What is so bizarre about the ending of Mark? Mark records a visit by several women to Jesus' tomb. As they arrive, they are expecting to anoint a dead body. There is some concern about how they will even get into the tomb; they remember the large stone that was rolled in front. At the tomb, however, they find the stone rolled away and a messenger inside who announces the resurrection to them! Then he provides these words: "Go, tell his disciples." The women leave in a hurry. In fact, Marks writes, "they fled from the tomb, for trembling and astonishment had seized them, and they said nothing to anyone, for they were afraid." Then the Gospel abruptly ends!
The women were told to "go and tell" but they left and kept silent out of fear.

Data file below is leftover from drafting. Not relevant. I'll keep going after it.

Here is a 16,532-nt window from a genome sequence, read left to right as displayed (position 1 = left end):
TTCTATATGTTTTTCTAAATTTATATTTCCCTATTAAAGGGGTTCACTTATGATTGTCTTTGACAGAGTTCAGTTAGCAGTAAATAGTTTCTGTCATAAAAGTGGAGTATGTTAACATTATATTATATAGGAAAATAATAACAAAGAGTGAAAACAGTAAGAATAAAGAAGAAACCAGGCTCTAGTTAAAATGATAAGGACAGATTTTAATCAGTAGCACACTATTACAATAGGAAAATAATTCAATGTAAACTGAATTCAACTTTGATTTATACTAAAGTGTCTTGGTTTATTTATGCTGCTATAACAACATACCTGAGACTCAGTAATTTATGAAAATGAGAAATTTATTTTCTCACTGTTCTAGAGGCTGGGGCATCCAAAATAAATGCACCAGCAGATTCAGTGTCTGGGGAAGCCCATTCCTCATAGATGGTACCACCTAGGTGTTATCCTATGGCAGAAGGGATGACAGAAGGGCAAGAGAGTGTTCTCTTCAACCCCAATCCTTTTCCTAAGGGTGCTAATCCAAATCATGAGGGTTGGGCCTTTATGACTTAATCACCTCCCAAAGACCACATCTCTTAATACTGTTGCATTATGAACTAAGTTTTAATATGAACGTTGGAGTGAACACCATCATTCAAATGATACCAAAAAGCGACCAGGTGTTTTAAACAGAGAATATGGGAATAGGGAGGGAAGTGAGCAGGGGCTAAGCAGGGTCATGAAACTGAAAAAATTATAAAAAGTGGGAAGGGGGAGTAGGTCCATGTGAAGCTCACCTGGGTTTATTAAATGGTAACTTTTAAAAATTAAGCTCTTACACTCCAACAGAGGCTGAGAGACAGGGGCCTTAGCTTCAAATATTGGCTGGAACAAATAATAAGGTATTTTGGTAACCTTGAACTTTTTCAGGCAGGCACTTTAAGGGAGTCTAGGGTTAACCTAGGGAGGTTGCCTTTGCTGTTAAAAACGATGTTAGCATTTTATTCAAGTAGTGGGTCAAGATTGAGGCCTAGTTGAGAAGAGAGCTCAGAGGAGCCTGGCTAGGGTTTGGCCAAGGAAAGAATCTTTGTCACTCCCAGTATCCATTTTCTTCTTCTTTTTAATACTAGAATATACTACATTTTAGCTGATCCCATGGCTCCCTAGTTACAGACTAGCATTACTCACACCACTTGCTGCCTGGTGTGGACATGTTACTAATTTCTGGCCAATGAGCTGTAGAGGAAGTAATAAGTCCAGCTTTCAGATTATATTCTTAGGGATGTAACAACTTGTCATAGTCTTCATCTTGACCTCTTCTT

Why would Mark end his gospel in this way? One thing to realize is that Mark wrote his gospel long after people had already become followers of the resurrected Jesus. This means that some, in fact, did "go and tell." This is the commission given to the church, to followers of Jesus, at the end of Mark: to continue this mission of "going and telling." This is the way the people of God grow, welcome in new people, and expand their influence. We are on a mission of "going and telling."
But like the women, we may shrink back in fear. In this way, the "bizarre" ending of the Gospel of Mark serves as a challenge to us: What if the women had never told? What if this really was the ending? The entirety of the life and mission of Jesus, as told throughout Mark, would have been in vain.
The good news is that Jesus was raised from the dead! We are told to "go and tell." Let us not be like those who shrink back in fear, but like those who have overcome fear through faith, and participate in the glorious mission of "going and telling" the good news.